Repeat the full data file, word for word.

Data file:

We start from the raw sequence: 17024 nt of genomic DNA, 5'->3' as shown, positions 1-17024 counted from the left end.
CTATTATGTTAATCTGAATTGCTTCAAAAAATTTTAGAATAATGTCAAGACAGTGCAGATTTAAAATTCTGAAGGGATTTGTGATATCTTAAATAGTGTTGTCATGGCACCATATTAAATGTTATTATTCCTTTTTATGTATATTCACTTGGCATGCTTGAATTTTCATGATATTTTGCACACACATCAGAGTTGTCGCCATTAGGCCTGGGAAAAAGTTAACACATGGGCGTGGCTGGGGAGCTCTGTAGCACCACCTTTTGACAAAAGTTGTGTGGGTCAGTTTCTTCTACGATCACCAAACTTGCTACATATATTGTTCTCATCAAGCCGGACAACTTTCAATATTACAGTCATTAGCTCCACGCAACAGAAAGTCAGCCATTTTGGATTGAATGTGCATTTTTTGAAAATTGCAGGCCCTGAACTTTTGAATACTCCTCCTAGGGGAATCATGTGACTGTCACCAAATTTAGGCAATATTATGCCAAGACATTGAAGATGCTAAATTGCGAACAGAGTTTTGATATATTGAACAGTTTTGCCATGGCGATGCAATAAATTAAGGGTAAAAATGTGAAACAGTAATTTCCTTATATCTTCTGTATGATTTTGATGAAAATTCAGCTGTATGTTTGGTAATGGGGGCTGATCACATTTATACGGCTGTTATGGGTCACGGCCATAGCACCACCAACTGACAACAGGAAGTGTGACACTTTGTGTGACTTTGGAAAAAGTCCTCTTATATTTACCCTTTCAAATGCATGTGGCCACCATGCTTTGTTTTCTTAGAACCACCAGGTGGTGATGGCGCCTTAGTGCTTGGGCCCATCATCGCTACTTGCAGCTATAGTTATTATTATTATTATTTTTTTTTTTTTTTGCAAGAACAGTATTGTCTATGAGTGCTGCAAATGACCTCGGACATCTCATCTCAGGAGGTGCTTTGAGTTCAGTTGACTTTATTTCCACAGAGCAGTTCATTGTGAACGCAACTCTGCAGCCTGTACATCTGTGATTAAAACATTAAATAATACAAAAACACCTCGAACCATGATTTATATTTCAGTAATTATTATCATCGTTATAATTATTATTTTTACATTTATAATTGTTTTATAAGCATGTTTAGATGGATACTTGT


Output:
We start from the raw sequence: 17024 nt of genomic DNA, 5'->3' as shown, positions 1-17024 counted from the left end.
CTATTATGTTAATCTGAATTGCTTCAAAAAATTTTAGAATAATGTCAAGACAGTGCAGATTTAAAATTCTGAAGGGATTTGTGATATCTTAAATAGTGTTGTCATGGCACCATATTAAATGTTATTATTCCTTTTTATGTATATTCACTTGGCATGCTTGAATTTTCATGATATTTTGCACACACATCAGAGTTGTCGCCATTAGGCCTGGGAAAAAGTTAACACATGGGCGTGGCTGGGGAGCTCTGTAGCACCACCTTTTGACAAAAGTTGTGTGGGTCAGTTTCTTCTACGATCACCAAACTTGCTACATATATTGTTCTCATCAAGCCGGACAACTTTCAATATTACAGTCATTAGCTCCACGCAACAGAAAGTCAGCCATTTTGGATTGAATGTGCATTTTTTGAAAATTGCAGGCCCTGAACTTTTGAATACTCCTCCTAGGGGAATCATGTGACTGTCACCAAATTTAGGCAATATTATGCCAAGACATTGAAGATGCTAAATTGCGAACAGAGTTTTGATATATTGAACAGTTTTGCCATGGCGATGCAATAAATTAAGGGTAAAAATGTGAAACAGTAATTTCCTTATATCTTCTGTATGATTTTGATGAAAATTCAGCTGTATGTTTGGTAATGGGGGCTGATCACATTTATACGGCTGTTATGGGTCACGGCCATAGCACCACCAACTGACAACAGGAAGTGTGACACTTTGTGTGACTTTGGAAAAAGTCCTCTTATATTTACCCTTTCAAATGCATGTGGCCACCATGCTTTGTTTTCTTAGAACCACCAGGTGGTGATGGCGCCTTAGTGCTTGGGCCCATCATCGCTACTTGCAGCTATAGTTATTATTATTATTATTTTTTTTTTTTTTTGCAAGAACAGTATTGTCTATGAGTGCTGCAAATGACCTCGGACATCTCATCTCAGGAGGTGCTTTGAGTTCAGTTGACTTTATTTCCACAGAGCAGTTCATTGTGAACGCAACTCTGCAGCCTGTACATCTGTGATTAAAACATTAAATAATACAAAAACACCTCGAACCATGATTTATATTTCAGTAATTATTATCATCGTTATAATTATTATTTTTACATTTATAATTGTTTTATAAGCATGTTTAGATGGATACTTGT